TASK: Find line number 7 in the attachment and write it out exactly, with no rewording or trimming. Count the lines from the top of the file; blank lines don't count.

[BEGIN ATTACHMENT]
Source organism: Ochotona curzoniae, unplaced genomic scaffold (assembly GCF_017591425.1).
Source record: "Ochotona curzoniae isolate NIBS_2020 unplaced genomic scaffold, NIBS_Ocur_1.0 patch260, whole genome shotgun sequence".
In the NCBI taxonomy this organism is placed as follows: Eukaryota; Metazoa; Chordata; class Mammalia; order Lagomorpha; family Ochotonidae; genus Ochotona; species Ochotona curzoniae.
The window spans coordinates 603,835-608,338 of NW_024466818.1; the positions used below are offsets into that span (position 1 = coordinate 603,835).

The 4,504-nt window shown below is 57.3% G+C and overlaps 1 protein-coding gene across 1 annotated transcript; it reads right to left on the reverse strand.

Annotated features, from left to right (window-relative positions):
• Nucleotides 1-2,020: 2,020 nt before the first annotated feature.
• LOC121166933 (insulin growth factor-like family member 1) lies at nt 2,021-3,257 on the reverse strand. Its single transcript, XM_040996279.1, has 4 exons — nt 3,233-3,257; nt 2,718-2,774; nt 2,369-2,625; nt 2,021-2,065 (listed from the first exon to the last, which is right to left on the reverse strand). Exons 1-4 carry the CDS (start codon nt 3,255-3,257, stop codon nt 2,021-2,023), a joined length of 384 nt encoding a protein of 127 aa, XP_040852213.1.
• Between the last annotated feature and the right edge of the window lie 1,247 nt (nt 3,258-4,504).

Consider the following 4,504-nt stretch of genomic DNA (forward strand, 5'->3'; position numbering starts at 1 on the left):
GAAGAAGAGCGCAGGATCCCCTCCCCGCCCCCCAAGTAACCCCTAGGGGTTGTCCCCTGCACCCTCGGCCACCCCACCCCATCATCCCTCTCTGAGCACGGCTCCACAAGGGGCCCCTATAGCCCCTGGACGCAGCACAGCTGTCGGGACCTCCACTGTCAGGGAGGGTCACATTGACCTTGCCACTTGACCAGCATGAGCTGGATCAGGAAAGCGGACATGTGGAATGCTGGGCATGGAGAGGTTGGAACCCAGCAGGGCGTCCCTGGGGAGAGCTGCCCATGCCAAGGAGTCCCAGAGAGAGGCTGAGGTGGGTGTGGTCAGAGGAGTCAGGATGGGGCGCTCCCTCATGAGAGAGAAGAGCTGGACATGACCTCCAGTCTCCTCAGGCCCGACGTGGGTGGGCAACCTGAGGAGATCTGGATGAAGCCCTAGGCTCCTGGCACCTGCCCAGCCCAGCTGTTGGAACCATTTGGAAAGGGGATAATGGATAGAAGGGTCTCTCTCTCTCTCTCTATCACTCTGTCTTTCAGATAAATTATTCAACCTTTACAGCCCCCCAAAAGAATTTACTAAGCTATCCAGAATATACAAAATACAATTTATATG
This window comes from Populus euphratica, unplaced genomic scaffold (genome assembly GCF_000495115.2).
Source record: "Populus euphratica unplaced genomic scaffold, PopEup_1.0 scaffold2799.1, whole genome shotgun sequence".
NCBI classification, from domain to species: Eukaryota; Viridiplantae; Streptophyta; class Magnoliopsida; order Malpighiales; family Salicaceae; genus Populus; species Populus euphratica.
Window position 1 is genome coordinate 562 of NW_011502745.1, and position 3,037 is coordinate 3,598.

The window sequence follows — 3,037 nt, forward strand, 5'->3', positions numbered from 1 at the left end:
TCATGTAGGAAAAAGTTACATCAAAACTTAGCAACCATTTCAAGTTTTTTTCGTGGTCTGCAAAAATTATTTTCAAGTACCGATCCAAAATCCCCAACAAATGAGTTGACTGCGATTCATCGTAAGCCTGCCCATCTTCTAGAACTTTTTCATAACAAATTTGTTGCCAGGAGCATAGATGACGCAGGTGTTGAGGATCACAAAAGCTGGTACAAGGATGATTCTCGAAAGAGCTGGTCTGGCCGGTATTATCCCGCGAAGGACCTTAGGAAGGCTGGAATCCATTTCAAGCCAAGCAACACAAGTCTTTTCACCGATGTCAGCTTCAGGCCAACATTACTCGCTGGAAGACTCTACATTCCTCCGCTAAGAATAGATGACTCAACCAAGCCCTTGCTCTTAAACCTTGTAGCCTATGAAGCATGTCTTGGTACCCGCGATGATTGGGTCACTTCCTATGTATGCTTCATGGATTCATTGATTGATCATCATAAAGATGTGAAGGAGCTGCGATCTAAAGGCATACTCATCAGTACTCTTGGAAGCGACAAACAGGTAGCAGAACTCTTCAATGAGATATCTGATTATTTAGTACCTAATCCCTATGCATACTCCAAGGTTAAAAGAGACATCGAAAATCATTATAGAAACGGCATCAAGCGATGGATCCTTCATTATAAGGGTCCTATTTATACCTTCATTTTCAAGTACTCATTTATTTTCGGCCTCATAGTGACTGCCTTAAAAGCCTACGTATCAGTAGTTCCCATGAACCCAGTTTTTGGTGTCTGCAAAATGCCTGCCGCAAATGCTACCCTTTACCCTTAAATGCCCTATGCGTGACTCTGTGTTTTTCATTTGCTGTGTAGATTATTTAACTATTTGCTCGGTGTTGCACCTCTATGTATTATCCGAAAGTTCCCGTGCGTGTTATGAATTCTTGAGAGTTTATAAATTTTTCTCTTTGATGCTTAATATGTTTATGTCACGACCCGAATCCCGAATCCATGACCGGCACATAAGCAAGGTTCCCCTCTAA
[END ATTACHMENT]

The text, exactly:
• Nucleotides 1-2,020: 2,020 nt before the first annotated feature.